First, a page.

Torrance was born in Dunedin, the second daughter of Scottish immigrants Eliza Wright and John Ainslie Torrance. Torrance's upbringing was heavily influenced by religion - her father was the chaplain at Dunedin's hospital, jail and asylum, a lay preacher and elder in the Presbytarian Church, and later worked for the Patients' and Prisoners' Aid Society.  Torrance trained as a nurse at Dunedin Hospital, passing her state registration examinations at the end of 1908.
On graduating, Torrance went into private nursing, and after the Plunket Society was established in 1907, she became one of the earliest Plunket nurses. She resigned from her position, however, over a disagreement with Plunket's founder Frederic Truby King. St John Ambulance invited her to join their organisation, and she worked for them for 13 years, including during World War I.
Shortly after the devastating 1918 influenza pandemic, Knox Church in Dunedin hired Torrance as a parish nurse; a bequest in 1915 by a local benefactor provided funds for such an appointment. Torrance held a daily clinic in rooms at the Knox Sunday School in Great King Street, made visits to patients in their homes, dispensed medications and lent nursing equipment as needed. She saw anyone in need in the community, and provided social work services as well as nursing. In addition, she tutored students of the church's Missionary Training Unit and nurses who wanted to become deaconesses.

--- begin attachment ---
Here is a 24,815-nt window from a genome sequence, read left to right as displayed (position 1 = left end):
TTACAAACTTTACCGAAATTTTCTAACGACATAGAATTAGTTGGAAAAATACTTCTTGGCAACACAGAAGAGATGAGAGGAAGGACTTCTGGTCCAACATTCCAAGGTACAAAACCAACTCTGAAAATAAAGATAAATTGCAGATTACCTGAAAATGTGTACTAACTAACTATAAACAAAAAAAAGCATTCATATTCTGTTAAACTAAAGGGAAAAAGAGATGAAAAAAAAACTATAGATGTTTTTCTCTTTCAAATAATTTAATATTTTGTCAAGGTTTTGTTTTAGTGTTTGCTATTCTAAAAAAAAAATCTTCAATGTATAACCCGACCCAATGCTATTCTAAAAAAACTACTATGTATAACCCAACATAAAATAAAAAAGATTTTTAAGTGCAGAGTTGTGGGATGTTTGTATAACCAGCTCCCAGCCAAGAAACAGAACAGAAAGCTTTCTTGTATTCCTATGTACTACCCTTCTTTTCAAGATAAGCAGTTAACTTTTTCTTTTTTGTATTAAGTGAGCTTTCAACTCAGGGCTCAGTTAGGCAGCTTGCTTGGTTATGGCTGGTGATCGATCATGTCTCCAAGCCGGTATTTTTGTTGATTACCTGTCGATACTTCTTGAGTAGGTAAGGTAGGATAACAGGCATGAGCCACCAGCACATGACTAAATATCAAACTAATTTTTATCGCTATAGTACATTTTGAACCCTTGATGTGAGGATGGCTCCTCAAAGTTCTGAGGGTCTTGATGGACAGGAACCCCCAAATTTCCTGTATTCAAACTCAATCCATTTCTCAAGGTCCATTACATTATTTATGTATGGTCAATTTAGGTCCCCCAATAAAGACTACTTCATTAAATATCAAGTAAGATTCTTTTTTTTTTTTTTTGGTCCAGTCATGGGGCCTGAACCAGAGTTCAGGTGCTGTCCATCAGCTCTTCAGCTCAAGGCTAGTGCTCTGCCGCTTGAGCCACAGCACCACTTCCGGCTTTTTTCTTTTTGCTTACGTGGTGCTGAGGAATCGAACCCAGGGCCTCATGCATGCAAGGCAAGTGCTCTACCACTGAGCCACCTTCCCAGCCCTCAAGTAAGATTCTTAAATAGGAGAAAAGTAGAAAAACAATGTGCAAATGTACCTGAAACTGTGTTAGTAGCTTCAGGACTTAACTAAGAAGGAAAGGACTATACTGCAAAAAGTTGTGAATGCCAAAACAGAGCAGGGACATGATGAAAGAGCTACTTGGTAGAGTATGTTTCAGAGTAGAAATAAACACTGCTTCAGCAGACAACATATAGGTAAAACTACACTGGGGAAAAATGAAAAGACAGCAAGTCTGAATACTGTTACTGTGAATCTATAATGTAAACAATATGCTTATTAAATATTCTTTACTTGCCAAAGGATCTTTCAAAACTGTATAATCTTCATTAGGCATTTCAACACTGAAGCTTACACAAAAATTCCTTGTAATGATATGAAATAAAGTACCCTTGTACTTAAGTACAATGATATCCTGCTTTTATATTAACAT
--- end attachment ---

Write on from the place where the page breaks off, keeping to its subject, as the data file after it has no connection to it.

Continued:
In the 1920s, Torrance was made an honorary deaconess of Knox Church. She retired from nursing in 1943, having served Knox Church for 25 years. She died in Dunedin on 12 December 1949.
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